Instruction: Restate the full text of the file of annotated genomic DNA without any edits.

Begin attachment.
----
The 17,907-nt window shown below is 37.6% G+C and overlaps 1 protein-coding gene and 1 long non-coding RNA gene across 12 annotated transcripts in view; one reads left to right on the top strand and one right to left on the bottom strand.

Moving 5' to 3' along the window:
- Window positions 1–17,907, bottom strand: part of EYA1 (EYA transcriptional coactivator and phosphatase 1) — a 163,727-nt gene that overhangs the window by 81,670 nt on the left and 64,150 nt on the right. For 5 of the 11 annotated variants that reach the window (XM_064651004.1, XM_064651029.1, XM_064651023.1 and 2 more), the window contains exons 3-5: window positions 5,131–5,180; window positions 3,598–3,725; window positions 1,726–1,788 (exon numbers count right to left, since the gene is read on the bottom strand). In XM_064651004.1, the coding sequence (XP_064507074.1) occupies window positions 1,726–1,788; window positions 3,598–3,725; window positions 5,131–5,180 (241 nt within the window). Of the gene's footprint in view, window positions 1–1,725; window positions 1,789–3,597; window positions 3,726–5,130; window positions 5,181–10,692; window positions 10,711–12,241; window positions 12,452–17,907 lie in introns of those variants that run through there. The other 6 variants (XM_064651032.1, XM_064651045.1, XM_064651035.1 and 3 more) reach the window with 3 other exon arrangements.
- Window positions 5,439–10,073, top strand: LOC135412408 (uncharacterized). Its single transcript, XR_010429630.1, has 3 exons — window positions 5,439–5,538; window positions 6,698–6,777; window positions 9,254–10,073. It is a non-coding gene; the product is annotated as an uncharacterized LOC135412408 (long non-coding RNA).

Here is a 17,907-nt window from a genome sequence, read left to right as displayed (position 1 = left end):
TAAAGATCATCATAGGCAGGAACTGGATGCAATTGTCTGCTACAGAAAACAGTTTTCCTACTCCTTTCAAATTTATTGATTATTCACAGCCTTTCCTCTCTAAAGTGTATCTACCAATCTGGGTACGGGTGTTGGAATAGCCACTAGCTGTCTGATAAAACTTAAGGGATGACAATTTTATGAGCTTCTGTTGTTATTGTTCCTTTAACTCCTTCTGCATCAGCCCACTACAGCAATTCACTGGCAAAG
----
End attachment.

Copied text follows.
The 17,907-nt window shown below is 37.6% G+C and overlaps 1 protein-coding gene and 1 long non-coding RNA gene across 12 annotated transcripts in view; one reads left to right on the top strand and one right to left on the bottom strand.

Moving 5' to 3' along the window:
- Window positions 1–17,907, bottom strand: part of EYA1 (EYA transcriptional coactivator and phosphatase 1) — a 163,727-nt gene that overhangs the window by 81,670 nt on the left and 64,150 nt on the right. For 5 of the 11 annotated variants that reach the window (XM_064651004.1, XM_064651029.1, XM_064651023.1 and 2 more), the window contains exons 3-5: window positions 5,131–5,180; window positions 3,598–3,725; window positions 1,726–1,788 (exon numbers count right to left, since the gene is read on the bottom strand). In XM_064651004.1, the coding sequence (XP_064507074.1) occupies window positions 1,726–1,788; window positions 3,598–3,725; window positions 5,131–5,180 (241 nt within the window). Of the gene's footprint in view, window positions 1–1,725; window positions 1,789–3,597; window positions 3,726–5,130; window positions 5,181–10,692; window positions 10,711–12,241; window positions 12,452–17,907 lie in introns of those variants that run through there. The other 6 variants (XM_064651032.1, XM_064651045.1, XM_064651035.1 and 3 more) reach the window with 3 other exon arrangements.
- Window positions 5,439–10,073, top strand: LOC135412408 (uncharacterized). Its single transcript, XR_010429630.1, has 3 exons — window positions 5,439–5,538; window positions 6,698–6,777; window positions 9,254–10,073. It is a non-coding gene; the product is annotated as an uncharacterized LOC135412408 (long non-coding RNA).

Here is a 17,907-nt window from a genome sequence, read left to right as displayed (position 1 = left end):
TAAAGATCATCATAGGCAGGAACTGGATGCAATTGTCTGCTACAGAAAACAGTTTTCCTACTCCTTTCAAATTTATTGATTATTCACAGCCTTTCCTCTCTAAAGTGTATCTACCAATCTGGGTACGGGTGTTGGAATAGCCACTAGCTGTCTGATAAAACTTAAGGGATGACAATTTTATGAGCTTCTGTTGTTATTGTTCCTTTAACTCCTTCTGCATCAGCCCACTACAGCAATTCACTGGCAAAG